Old-fashioned bristle shaving brushes—so manly, so nostalgic, so evocative of suspenders on strapping shoulders. Aside from everything else that’s wrong with such historical stereotyping, there’s also the fact that those brushes apparently gave a lot of men anthrax on their face in the 1920s.

The Verge points to some historical detective work by the CDC.

During World War I, anthrax cases started cropping up in the US and UK. At first, officials with the British armed forces thought that the anthrax infections of soldiers’ heads and necks were because of “diabolical tactics of the enemy.” But contemporary researchers were eventually able to track the outbreak back to the shaving brushes provided to the soldiers. (Chemical weapons employed during WWI meant soldiers had to wear gas masks — and gas masks were thought to fit better on clean-shaven faces.)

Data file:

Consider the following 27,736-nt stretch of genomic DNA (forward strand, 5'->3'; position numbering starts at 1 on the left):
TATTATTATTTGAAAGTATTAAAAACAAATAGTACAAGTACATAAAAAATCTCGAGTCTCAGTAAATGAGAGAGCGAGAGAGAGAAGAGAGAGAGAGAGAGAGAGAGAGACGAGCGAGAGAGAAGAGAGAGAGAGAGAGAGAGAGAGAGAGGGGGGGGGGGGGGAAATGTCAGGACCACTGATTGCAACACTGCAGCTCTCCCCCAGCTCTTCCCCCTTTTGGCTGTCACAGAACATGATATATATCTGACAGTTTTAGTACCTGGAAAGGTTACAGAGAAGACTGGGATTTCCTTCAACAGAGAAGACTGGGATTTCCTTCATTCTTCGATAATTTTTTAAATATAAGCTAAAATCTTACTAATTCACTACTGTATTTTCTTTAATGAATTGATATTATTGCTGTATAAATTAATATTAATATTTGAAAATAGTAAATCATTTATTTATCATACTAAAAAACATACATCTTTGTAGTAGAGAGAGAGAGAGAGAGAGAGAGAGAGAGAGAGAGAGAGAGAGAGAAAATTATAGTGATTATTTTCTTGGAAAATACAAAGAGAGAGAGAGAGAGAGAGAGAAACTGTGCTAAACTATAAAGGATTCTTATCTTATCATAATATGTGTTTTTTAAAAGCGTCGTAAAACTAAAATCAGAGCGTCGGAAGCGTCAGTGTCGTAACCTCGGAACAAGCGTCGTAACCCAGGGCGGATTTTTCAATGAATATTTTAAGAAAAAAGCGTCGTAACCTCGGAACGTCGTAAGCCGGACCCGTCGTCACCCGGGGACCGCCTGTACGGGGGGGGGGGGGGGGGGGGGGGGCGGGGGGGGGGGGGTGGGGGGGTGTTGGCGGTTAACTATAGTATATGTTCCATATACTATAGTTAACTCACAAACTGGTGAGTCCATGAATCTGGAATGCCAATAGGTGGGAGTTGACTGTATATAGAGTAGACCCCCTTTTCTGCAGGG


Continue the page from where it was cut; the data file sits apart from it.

You see, anthrax spores can get into your skin via a cut, potentially causing “swelling, itchy bumps or blisters, and also painless ulcers with a black center.” It’s not the most dangerous way to tangle with anthrax, but untreated it could kill one in five people. And all of World War I conspired to spread it:

The contaminated brushes were also, for the most part, counterfeit. When World War I cut off the regular supply of badger hair from Russia, the market opened up for knockoff badger hair — which was really horsehair from Russia, China, and Japan. Apparently, horses and other herbivores are more at risk for anthrax infections than badgers and pigs, which are omnivores. And while the real bundles of badger hair had been disinfected before they reached the US, these knockoff horsehair bundles weren’t.

Anything made after about 1930, including modern versions, is likely fine. Just don’t get so into your Edison bulb/pickle barrel/reclaimed wood nonsense that you willfully ignore your rightful suspicion that you should probably steer clear of antiques so intimate.